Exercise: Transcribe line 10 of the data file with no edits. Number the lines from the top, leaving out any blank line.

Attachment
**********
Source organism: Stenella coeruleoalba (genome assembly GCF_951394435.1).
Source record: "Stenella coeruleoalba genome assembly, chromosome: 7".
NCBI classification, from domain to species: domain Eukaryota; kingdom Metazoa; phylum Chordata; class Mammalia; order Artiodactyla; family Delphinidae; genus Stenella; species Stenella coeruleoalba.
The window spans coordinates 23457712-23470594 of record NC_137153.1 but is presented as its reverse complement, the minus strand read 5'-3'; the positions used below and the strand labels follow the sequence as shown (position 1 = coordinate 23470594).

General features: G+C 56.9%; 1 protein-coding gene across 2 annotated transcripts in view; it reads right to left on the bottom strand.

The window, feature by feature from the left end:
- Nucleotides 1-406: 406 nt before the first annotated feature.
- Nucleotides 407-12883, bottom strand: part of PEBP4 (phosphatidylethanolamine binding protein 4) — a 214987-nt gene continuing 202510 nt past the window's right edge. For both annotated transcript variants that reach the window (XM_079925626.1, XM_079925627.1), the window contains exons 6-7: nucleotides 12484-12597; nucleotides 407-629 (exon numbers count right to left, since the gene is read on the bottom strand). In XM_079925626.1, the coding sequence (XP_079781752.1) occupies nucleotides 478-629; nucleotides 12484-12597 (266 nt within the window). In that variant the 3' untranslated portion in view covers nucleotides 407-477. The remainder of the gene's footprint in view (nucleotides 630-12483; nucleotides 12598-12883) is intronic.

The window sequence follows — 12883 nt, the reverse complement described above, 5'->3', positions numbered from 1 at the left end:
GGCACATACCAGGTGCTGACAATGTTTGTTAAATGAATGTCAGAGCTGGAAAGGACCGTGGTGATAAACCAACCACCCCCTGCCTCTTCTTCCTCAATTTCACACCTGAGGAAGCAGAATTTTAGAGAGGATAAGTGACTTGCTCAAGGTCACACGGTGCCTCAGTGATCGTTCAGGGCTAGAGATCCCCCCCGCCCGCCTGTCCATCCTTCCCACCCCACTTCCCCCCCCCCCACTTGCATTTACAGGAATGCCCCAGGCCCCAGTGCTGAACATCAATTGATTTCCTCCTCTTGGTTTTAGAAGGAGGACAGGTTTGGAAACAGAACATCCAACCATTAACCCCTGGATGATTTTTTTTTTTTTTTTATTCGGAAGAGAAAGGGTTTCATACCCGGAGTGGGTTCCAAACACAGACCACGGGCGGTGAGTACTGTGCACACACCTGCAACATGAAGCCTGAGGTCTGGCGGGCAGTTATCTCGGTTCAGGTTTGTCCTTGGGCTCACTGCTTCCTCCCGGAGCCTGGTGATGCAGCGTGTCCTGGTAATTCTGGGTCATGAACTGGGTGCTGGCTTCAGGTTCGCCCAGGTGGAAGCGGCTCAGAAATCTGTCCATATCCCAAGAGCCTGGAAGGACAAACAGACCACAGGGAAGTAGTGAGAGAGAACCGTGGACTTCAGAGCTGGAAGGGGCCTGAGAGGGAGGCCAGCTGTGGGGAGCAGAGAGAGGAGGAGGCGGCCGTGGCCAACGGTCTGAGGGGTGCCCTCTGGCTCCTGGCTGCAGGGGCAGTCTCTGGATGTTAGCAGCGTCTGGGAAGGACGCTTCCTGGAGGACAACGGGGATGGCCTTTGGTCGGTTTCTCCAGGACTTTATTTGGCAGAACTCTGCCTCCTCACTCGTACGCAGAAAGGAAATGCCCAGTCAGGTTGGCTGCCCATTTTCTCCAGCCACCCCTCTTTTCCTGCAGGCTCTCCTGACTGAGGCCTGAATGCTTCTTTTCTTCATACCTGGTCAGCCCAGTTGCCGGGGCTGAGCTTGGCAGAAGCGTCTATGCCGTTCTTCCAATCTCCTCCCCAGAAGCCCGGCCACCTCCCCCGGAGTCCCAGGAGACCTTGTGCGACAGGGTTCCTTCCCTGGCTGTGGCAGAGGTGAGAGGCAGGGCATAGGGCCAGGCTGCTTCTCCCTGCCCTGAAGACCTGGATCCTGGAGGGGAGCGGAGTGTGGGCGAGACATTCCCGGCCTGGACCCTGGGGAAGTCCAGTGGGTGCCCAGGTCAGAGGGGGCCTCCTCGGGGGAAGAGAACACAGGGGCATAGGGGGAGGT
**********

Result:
GGCACATACCAGGTGCTGACAATGTTTGTTAAATGAATGTCAGAGCTGGAAAGGACCGTGGTGATAAACCAACCACCCCCTGCCTCTTCTTCCTCAATTTCACACCTGAGGAAGCAGAATTTTAGAGAGGATAAGTGACTTGCTCAAGGTCACACGGTGCCTCAGTGATCGTTCAGGGCTAGAGATCCCCCCCGCCCGCCTGTCCATCCTTCCCACCCCACTTCCCCCCCCCCCACTTGCATTTACAGGAATGCCCCAGGCCCCAGTGCTGAACATCAATTGATTTCCTCCTCTTGGTTTTAGAAGGAGGACAGGTTTGGAAACAGAACATCCAACCATTAACCCCTGGATGATTTTTTTTTTTTTTTTATTCGGAAGAGAAAGGGTTTCATACCCGGAGTGGGTTCCAAACACAGACCACGGGCGGTGAGTACTGTGCACACACCTGCAACATGAAGCCTGAGGTCTGGCGGGCAGTTATCTCGGTTCAGGTTTGTCCTTGGGCTCACTGCTTCCTCCCGGAGCCTGGTGATGCAGCGTGTCCTGGTAATTCTGGGTCATGAACTGGGTGCTGGCTTCAGGTTCGCCCAGGTGGAAGCGGCTCAGAAATCTGTCCATATCCCAAGAGCCTGGAAGGACAAACAGACCACAGGGAAGTAGTGAGAGAGAACCGTGGACTTCAGAGCTGGAAGGGGCCTGAGAGGGAGGCCAGCTGTGGGGAGCAGAGAGAGGAGGAGGCGGCCGTGGCCAACGGTCTGAGGGGTGCCCTCTGGCTCCTGGCTGCAGGGGCAGTCTCTGGATGTTAGCAGCGTCTGGGAAGGACGCTTCCTGGAGGACAACGGGGATGGCCTTTGGTCGGTTTCTCCAGGACTTTATTTGGCAGAACTCTGCCTCCTCACTCGTACGCAGAAAGGAAATGCCCAGTCAGGTTGGCTGCCCATTTTCTCCAGCCACCCCTCTTTTCCTGCAGGCTCTCCTGACTGAGGCCTGAATGCTTCTTTTCTTCATACCTGGTCAGCCCAGTTGCCGGGGCTGAGCTTGGCAGAAGCGTCTATGCCGTTCTTCCAATCTCCTCCCCAGAAGCCCGGCCACCTCCCCCGGAGTCCCAGGAGACCTTGTGCGACAGGGTTCCTTCCCTGGCTGTGGCAGAGGTGAGAGGCAGGGCATAGGGCCAGGCTGCTTCTCCCTGCCCTGAAGACCTGGATCCTGGAGGGGAGCGGAGTGTGGGCGAGACATTCCCGGCCTGGACCCTGGGGAAGTCCAGTGGGTGCCCAGGTCAGAGGGGGCCTCCTCGGGGGAAGAGAACACAGGGGCATAGGGGGAGGT